I first worked from home in the early 1980s and I’ve now been doing it full time for 8 years. My ten top tips for survival are:
1 – Have a timetable. I’m an early riser, and usually working around 0600. I make a point of going no later that 0800 before getting upstairs for a shave, shower and get some clothes on; at least smart casual – going native is not clever. If you’re smart and looking ready for work, you’ll think like work: Behave like a slob and it’ll show in your work,
2 – Schedule your day in whatever way works for you, but take breaks. I don’t do more that 90 minutes on the computer without stopping to do something different. A brisk walk round the block a couple of times a day is good. It gets the blood flowing and that gets oxygen into the brain. Other 15 minute distractions I’ll use include time in the garden doing a little weeding or pruning or to do some prep work on tonight’s dinner.
3 – Set yourself deadlines and monitor progress. Plan to get x number of calls made, write x hundred words or to finish certain tasks (or make a start on them). Use a desk diary or put it on Outlook or your phone or whatever, but do have a plan for the day/week/month.
4 – It’s easy to forget to eat and drink properly and neither omission will do you any good. Avoid too much caffeine, and eat sensible foods. One way of taking a break I use is to prepare a decent lunch. I take my food break at the dining table as well, sat up properly to aid digestion. Always aim to take your refreshment breaks at regular times.
5 – Try to have a working area set up in the home so that you do, if effect, go to the office and leave the office. It is an important psychological break point. If you don’t have a separate area and have to use the couch or the dining table then have a couple of stacking crates that you keep your files and working stuff in so that you can pack away and put the boxes in the corner. You have to maintain separate home and office regimes.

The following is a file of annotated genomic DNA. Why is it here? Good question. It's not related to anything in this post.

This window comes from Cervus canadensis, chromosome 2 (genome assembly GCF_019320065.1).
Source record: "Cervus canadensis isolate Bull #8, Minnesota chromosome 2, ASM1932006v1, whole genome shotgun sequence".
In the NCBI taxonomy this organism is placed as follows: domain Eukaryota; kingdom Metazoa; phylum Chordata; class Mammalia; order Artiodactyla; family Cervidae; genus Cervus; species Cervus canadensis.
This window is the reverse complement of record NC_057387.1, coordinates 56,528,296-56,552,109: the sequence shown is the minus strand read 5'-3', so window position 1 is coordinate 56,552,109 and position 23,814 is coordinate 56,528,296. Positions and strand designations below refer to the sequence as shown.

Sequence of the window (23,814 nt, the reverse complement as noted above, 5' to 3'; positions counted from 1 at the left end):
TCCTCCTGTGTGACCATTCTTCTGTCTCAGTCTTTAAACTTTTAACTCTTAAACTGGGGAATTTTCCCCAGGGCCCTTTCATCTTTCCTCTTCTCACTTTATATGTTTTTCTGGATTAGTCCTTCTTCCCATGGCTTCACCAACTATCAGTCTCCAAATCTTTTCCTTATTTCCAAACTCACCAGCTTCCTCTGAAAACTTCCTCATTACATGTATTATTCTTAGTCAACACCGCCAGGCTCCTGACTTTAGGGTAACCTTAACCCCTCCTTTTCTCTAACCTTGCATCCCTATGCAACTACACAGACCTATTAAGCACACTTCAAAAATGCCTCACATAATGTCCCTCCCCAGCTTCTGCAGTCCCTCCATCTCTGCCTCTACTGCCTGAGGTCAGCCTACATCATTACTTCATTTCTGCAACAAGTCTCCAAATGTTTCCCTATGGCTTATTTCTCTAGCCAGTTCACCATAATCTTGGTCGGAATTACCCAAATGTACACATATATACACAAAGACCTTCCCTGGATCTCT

6 – One of my cyber pals talks about life – work harmony. He doesn’t like the term Balance in this context and I think that he’s right. It is more about harmony in your life and ensuring that you, and the other people in your life, feel good about your lifestyle.
7 – Replace those water cooler moments with some other form of business contact. For me that’s a business club. What you need is a couple of hours every couple of weeks where you can relax and chat with fellow business people from a variety of functions. If there are presentations you’ll learn from them and get the chance to do your own which practices another skill.
8 – Don’t feel guilty about time shifting your hours. If you want to use daylight or weekdays for something personal, as long as you hit your deadlines, do it, but try to make the time in advance by putting the evening or weekend hours in first: It’s hard to play catch up.
9 – Stay safe: Take care with cables and extension leads even if you are the only one home. Keep information and equipment secure, and do your back ups. It’s your office.
10 – Have fun – otherwise there’s no point.